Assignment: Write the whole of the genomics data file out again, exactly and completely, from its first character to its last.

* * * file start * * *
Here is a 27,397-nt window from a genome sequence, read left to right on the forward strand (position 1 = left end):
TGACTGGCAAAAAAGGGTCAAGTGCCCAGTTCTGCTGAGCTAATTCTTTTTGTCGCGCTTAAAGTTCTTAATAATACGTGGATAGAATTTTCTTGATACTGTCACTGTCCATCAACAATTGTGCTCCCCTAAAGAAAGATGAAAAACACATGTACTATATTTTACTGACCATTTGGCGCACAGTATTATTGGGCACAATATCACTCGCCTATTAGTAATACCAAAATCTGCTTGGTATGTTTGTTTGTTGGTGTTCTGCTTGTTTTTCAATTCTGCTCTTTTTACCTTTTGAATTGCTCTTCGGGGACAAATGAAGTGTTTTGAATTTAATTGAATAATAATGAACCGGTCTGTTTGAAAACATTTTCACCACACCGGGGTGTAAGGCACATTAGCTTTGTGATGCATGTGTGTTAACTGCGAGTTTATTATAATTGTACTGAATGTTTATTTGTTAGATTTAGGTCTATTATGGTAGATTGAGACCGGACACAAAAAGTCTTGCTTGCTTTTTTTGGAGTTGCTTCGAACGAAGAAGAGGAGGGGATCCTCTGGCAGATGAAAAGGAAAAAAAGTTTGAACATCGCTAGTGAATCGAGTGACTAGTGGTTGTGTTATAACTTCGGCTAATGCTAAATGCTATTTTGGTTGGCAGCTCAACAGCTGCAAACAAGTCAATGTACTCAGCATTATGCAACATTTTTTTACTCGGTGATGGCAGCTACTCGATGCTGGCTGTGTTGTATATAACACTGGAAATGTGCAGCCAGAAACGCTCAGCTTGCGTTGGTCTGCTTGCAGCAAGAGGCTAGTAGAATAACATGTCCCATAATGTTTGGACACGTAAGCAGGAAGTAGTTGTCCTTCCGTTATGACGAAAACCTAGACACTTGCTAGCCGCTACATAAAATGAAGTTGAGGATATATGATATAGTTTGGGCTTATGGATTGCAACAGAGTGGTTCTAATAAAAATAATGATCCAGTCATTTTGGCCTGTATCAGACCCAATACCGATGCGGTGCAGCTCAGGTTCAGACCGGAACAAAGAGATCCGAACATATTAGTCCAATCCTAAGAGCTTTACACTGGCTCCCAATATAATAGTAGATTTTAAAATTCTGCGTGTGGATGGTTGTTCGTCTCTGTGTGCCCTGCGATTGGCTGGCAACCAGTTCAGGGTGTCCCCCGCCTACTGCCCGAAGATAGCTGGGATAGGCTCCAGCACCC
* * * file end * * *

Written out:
Here is a 27,397-nt window from a genome sequence, read left to right on the forward strand (position 1 = left end):
TGACTGGCAAAAAAGGGTCAAGTGCCCAGTTCTGCTGAGCTAATTCTTTTTGTCGCGCTTAAAGTTCTTAATAATACGTGGATAGAATTTTCTTGATACTGTCACTGTCCATCAACAATTGTGCTCCCCTAAAGAAAGATGAAAAACACATGTACTATATTTTACTGACCATTTGGCGCACAGTATTATTGGGCACAATATCACTCGCCTATTAGTAATACCAAAATCTGCTTGGTATGTTTGTTTGTTGGTGTTCTGCTTGTTTTTCAATTCTGCTCTTTTTACCTTTTGAATTGCTCTTCGGGGACAAATGAAGTGTTTTGAATTTAATTGAATAATAATGAACCGGTCTGTTTGAAAACATTTTCACCACACCGGGGTGTAAGGCACATTAGCTTTGTGATGCATGTGTGTTAACTGCGAGTTTATTATAATTGTACTGAATGTTTATTTGTTAGATTTAGGTCTATTATGGTAGATTGAGACCGGACACAAAAAGTCTTGCTTGCTTTTTTTGGAGTTGCTTCGAACGAAGAAGAGGAGGGGATCCTCTGGCAGATGAAAAGGAAAAAAAGTTTGAACATCGCTAGTGAATCGAGTGACTAGTGGTTGTGTTATAACTTCGGCTAATGCTAAATGCTATTTTGGTTGGCAGCTCAACAGCTGCAAACAAGTCAATGTACTCAGCATTATGCAACATTTTTTTACTCGGTGATGGCAGCTACTCGATGCTGGCTGTGTTGTATATAACACTGGAAATGTGCAGCCAGAAACGCTCAGCTTGCGTTGGTCTGCTTGCAGCAAGAGGCTAGTAGAATAACATGTCCCATAATGTTTGGACACGTAAGCAGGAAGTAGTTGTCCTTCCGTTATGACGAAAACCTAGACACTTGCTAGCCGCTACATAAAATGAAGTTGAGGATATATGATATAGTTTGGGCTTATGGATTGCAACAGAGTGGTTCTAATAAAAATAATGATCCAGTCATTTTGGCCTGTATCAGACCCAATACCGATGCGGTGCAGCTCAGGTTCAGACCGGAACAAAGAGATCCGAACATATTAGTCCAATCCTAAGAGCTTTACACTGGCTCCCAATATAATAGTAGATTTTAAAATTCTGCGTGTGGATGGTTGTTCGTCTCTGTGTGCCCTGCGATTGGCTGGCAACCAGTTCAGGGTGTCCCCCGCCTACTGCCCGAAGATAGCTGGGATAGGCTCCAGCACCC